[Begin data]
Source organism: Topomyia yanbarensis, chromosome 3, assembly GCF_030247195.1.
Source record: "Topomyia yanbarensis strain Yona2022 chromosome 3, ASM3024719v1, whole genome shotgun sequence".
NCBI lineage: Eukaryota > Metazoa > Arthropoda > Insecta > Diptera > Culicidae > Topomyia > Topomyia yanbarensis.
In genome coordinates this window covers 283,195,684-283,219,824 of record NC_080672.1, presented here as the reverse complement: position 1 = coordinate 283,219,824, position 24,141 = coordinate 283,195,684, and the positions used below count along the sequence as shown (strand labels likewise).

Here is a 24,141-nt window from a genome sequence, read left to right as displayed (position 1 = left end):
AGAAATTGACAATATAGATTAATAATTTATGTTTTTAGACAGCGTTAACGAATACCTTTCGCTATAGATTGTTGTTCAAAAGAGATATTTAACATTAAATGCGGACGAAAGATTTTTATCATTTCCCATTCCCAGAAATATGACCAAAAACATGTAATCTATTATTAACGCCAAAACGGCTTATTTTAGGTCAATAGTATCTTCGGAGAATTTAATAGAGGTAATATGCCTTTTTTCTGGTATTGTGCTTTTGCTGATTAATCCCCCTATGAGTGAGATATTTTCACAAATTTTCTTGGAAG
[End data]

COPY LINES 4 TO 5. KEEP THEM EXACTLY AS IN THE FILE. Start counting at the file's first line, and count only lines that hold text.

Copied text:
In genome coordinates this window covers 283,195,684-283,219,824 of record NC_080672.1, presented here as the reverse complement: position 1 = coordinate 283,219,824, position 24,141 = coordinate 283,195,684, and the positions used below count along the sequence as shown (strand labels likewise).

Here is a 24,141-nt window from a genome sequence, read left to right as displayed (position 1 = left end):